MORNING WALK INTO YEO VALLEY – VISIT TO CERNE ABBAS – LATE AFTERNOON AT SUTTON BINGHAM RSERVOIR
WEATHER: a bright start, then cloudy with showers, bright again later, very windy all day. Temp 12-18C
It was a vast improvement in the weather today that cheered me up for a while, a clear sky at 6am soon clouded over in the windy conditions. I never left the house until 8am and only spent an hour or so in Yeo Valley. I never took a single picture and I made very few sightings at all.
A fly over Great Spotted Woodpecker and a grounded Green Woodpecker sum up my best sightings!! I also saw Blue and Great tits flitting through the trees and the usual Wood Pigeons, Jackdaws and Crows flying about. As I walked back towards home I stopped on the top of Rook’s Hill to watch passing Barn Swallows they were flying south in a steady stream and a few House Martins fed up above the swallows. A party of six Ravens flew up the valley just as I was leaving.
About two weeks ago I noticed a large number of tiny black caterpillars on the leaves of one of the Alder Trees fund along the lane, I never gave them much thought other than I assumed that they were some species of moth. Today, the same leaves were covered in tiny, very shiny, black beetles!!
Alder Leaf Beetles
When I got home I looked them up, using google I typed in ‘shiny black beetles on Adler leaves’ and was amazed to find a lot of hits with many photographs of the very species I had observed. Apparently this species of beetle went extinct in the 1940’s and was rediscovered in Lancashire in 2004. They are prolific breeders and can form huge colonies, which I think I have along my local lane. Despite the leaf damage that they cause it does not affect the tree too much and it survives!!
At 10am Celia, my sister in law arrived and all three of us went out for a walk down at Cerne Abbas. The hillside where the famous ‘Giant’ is carved out from the chalk is an excellent site where you can find ADONIS BLUE butterflies, if the weather behaves that is!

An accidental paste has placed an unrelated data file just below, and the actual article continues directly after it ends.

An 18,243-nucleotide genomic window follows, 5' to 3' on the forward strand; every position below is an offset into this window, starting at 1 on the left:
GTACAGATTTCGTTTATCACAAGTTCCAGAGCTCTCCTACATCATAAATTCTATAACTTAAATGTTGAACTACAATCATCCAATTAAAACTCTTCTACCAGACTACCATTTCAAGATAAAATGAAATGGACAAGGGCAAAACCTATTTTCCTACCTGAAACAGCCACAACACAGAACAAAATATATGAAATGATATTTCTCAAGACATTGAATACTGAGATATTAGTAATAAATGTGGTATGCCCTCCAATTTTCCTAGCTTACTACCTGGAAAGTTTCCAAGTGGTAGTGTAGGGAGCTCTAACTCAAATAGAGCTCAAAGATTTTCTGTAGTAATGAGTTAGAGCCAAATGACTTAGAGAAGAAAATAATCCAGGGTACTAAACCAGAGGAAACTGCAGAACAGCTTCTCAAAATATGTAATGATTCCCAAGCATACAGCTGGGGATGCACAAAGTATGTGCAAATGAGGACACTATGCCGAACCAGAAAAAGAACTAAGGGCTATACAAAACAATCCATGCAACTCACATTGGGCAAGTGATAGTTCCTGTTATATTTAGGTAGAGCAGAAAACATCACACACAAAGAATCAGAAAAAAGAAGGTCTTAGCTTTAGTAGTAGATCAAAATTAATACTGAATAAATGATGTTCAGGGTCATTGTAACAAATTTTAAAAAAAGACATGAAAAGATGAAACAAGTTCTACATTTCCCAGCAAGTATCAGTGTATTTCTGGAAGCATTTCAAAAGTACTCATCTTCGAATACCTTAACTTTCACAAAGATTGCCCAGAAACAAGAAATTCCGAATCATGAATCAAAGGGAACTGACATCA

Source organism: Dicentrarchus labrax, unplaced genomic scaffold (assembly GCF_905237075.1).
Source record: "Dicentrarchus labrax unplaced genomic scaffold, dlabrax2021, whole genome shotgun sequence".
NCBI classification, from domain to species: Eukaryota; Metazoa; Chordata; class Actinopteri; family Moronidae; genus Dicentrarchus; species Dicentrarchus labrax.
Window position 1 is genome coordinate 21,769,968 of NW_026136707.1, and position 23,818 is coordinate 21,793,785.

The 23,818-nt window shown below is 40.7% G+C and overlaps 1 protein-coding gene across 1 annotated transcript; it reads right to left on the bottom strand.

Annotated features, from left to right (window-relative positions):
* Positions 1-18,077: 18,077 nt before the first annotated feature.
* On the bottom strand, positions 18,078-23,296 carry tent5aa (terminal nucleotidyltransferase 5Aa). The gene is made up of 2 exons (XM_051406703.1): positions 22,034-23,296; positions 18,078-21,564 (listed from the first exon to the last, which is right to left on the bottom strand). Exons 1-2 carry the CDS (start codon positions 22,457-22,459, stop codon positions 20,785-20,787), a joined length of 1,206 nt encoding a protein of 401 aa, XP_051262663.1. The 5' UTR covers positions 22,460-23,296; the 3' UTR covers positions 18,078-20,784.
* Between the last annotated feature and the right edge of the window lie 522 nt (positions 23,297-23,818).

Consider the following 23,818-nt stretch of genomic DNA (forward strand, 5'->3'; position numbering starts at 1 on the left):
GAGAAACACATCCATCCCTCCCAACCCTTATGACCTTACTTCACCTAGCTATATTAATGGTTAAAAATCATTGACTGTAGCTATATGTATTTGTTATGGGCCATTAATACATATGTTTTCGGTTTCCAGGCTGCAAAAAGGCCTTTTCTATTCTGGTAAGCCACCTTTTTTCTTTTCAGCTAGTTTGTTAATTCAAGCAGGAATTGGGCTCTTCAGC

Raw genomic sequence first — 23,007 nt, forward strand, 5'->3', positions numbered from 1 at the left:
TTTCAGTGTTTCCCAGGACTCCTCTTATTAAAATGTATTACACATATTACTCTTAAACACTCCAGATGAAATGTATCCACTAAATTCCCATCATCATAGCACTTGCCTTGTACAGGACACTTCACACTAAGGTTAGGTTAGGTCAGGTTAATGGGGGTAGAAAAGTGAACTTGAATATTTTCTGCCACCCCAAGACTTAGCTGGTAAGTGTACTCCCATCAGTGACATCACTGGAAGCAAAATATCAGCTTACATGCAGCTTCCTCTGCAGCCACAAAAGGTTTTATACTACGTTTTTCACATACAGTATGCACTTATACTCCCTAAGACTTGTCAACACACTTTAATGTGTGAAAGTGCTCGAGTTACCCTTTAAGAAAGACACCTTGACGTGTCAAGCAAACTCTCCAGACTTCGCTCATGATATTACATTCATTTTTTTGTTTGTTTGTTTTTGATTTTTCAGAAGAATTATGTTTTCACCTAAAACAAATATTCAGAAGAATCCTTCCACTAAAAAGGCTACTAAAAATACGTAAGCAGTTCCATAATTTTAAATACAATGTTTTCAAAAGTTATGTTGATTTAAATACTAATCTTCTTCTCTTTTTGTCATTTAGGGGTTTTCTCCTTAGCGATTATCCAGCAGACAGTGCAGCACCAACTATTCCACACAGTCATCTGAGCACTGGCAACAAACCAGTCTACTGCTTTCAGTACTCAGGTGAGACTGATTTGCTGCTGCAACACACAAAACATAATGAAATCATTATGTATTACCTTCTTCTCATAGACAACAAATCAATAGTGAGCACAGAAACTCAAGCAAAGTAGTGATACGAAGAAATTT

Cerne Abbas Giant - cut into the turf on a chalk hillside. It is 60 meters talls and does not suffer from erectile disfunction!!!
As we walked up the lane from the car park and began our climb up to the south facing slope of ‘Giant’s Hill’ it started to rain quite heavily, how nice! It stopped after about 15 minutes and patches of blue sky appeared above us. About 15 minutes into our walk we found our target butterfly, the ADONIS BLUE, what a gem, a bright sapphire blue just dancing over the short turf. A few minutes later we found one or two more and eventually a male sat with its wings open.
Further bouts of sunshine warmed the south-facing hillside and many butterflies took to the wing: we saw many Meadow Browns, Common Blues and Small Heaths and also a few Gatekeepers and a few Whites, both Large and Small.
the female Adonis Blue
We spent a couple of hours circumnavigating the ‘Giant’s’ hillside during which time we sat and ate our picnic lunch. No further significant sightings were made and as the clouds darkened once more we made our exit from the openness of the escarpment. A little walk into the village, a nice ice-cream was followed by our journey home. We had time to sit out in the garden drinking a nice relaxing coffee before Celia went home.
At about 4pm I made a quick visit to Sutton Bingham Reservoir, it was still windy out there and I saw nothing out of the ordinary. I counted 3 Green and 4 Common Sandpipers at the southern end. A large flock of over 100 Canada Geese were loafing on the west pool and a few Grey Herons were dotted about.
Later I had a report of a Ruddy Turnstone appearing at the reservoir, but it was too late for me to go, by the time I got the news for me to nip round and have a look it was dark. A Turnstone at Sutton Bingham is a bit of a mega.